Imphal to Morey : a journey of friendship #BestOfTravel

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Photo of Imphal to Morey : a journey of friendship #BestOfTravel by Srijani Banerjee
Day 4

Ever since I saw "A walk to remember", I too have wished to be in two places at the same time. My trip to Manipur fulfilled this desire of mine in a fantastic way.

This Diwali I went to Manipur for five days. The first three days have been recorded separately.

https://www.tripoto.com/trip/the-land-of-warriors-manipur-as-a-tourist-5a05ea93a846c

The fourth day of my Imphal stay was booked for a trip to Morey, Myanmar. It was a time when the world was at logger heads about the Rohingya issue but no trip to Manipur is really complete without visiting Morey.

We had planned to start early, by 5 am to be precise but due to incessant rains and the festival, our vehicle failed to arrive before 8am.

It's a long ride. Takes almost 5 hours, most of it on steep hilly roads fit for a mountain goat. The rains didn't make the journey any easier though the view was spectacular. After crossing a number of pretty little villages the uphill climb starts from Kakching.

The roads are winding and stopping enroute is a risk but we took the chance and the hills playing hide n seek with the clouds is a scene which is second to none.

There is an Army checkpost where all visitors have to show an identity proof. Don't forget to carry an address proof and a photo ID card (Adhaar works best ????)

After a quick stop at the security post, we continued on our way.

Another security checkpoint is at Tengnoupal. There is a gate at this point which opens at 7am and closes at 4pm. All vehicles must cross within this time. In case the gate closes one can't return to Imphal that day. It takes another hour and half to reach the border.

At the border speak Hindi, anyone speaking English is doubted.

As expected, rules are meant to be broken so we stood right at the Indo-Myanmar Friendship Gate and spoke in English. Immediately we were surrounded by Army men. Another look at our ID card and a few quick questions satisfied them that we were not smugglers.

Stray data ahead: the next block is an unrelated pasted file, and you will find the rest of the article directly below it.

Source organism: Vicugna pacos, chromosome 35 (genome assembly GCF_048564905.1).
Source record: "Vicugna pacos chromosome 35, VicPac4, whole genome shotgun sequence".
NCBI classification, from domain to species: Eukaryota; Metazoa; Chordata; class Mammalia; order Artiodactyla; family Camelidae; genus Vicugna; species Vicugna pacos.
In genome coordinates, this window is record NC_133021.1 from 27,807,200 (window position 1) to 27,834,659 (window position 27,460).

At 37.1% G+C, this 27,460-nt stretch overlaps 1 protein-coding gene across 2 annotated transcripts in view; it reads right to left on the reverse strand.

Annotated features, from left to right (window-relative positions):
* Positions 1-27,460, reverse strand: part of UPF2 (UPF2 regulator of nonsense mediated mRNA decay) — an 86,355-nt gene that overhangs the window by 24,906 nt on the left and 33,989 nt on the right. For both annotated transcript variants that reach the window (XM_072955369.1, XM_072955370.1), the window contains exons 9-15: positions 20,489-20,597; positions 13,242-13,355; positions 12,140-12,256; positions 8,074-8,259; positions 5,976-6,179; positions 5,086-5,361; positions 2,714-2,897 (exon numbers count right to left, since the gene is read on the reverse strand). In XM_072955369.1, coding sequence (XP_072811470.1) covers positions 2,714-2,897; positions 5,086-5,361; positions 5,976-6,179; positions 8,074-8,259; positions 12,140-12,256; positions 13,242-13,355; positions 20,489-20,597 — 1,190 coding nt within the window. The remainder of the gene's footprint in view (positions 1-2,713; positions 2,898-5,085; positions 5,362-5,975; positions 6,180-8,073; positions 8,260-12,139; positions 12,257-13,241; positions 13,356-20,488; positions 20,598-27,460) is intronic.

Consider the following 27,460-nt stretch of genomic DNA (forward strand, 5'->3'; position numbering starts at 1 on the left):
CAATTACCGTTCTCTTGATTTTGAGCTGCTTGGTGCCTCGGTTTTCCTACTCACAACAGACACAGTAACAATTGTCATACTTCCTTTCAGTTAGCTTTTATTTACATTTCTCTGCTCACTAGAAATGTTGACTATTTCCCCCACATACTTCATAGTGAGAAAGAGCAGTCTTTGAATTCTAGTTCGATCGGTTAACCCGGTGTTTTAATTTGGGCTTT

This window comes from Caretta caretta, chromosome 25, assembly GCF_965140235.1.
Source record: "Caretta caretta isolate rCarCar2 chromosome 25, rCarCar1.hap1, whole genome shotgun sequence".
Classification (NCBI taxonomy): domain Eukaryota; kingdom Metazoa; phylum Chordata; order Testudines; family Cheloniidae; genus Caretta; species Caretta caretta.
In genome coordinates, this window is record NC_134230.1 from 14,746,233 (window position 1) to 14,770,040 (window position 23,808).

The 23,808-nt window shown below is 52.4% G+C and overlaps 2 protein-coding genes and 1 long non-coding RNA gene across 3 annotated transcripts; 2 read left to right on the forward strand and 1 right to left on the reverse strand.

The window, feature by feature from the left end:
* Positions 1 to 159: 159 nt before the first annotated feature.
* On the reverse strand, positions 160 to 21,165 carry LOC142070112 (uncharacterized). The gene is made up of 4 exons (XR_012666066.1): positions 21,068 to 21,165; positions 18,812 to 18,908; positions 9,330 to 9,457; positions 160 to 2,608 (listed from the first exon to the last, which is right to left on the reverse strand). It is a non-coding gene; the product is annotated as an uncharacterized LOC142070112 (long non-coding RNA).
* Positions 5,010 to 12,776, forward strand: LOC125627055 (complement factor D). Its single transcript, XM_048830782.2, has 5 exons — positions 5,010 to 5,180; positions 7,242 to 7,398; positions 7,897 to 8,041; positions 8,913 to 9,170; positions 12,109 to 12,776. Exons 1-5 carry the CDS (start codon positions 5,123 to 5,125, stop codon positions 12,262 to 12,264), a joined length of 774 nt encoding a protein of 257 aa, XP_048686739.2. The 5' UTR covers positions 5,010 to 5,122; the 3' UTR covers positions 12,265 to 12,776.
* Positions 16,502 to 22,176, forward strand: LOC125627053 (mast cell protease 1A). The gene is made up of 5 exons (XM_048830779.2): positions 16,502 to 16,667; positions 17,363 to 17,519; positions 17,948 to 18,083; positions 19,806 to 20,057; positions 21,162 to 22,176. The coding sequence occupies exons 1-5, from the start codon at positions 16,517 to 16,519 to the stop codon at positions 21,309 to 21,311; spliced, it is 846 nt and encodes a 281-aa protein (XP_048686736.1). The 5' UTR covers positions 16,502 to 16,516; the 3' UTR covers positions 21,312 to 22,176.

The whole area was bustling with excitement. It felt like entering a park. The Burmese police were sitting so casually watching people running around.

Ideally one can simply walk in Burma through this gate and disappear but it is something I wouldn't suggest. One can get a permit to visit Burma for a day. They do restrict the places one can visit.

Anyway back to the border, with one foot in India and another in Myanmar it was a very funny moment. People stared at me thinking I must have gone bonkers but I kind of felt the world go by in slow motion.

The Burmese market is one of the cheapest market you can come across. No taxes and no GST so one can buy branded products dirt cheap. Cosmetics to handbags to bedsheets to bags and purses even noodles and vegetables are available.

Since I am not much of a shopper I ventured into Burma and wandered around for sometime. The Burmese people have sharp features quite similar to Indians and they are very friendly. I spent time talking to a Burmese family and they speak fluent Hindi. Even they were impressed to hear that I come from Kolkata, same place as Netaji Subhas Chandra Bose. The houses are built of Burmese Teak and the whole place had a rustic charm.

This family gave me shelter from the rain and showed me the way to a Buddist monastery. In Burma liquor is available quite freely in daily need stores and they are really cheap. Though a teetotaller I am aware of the cost of alcoholic beverages in India and when they were offering me a huge bottle of whiskey for 200 bucks I was quite tempted.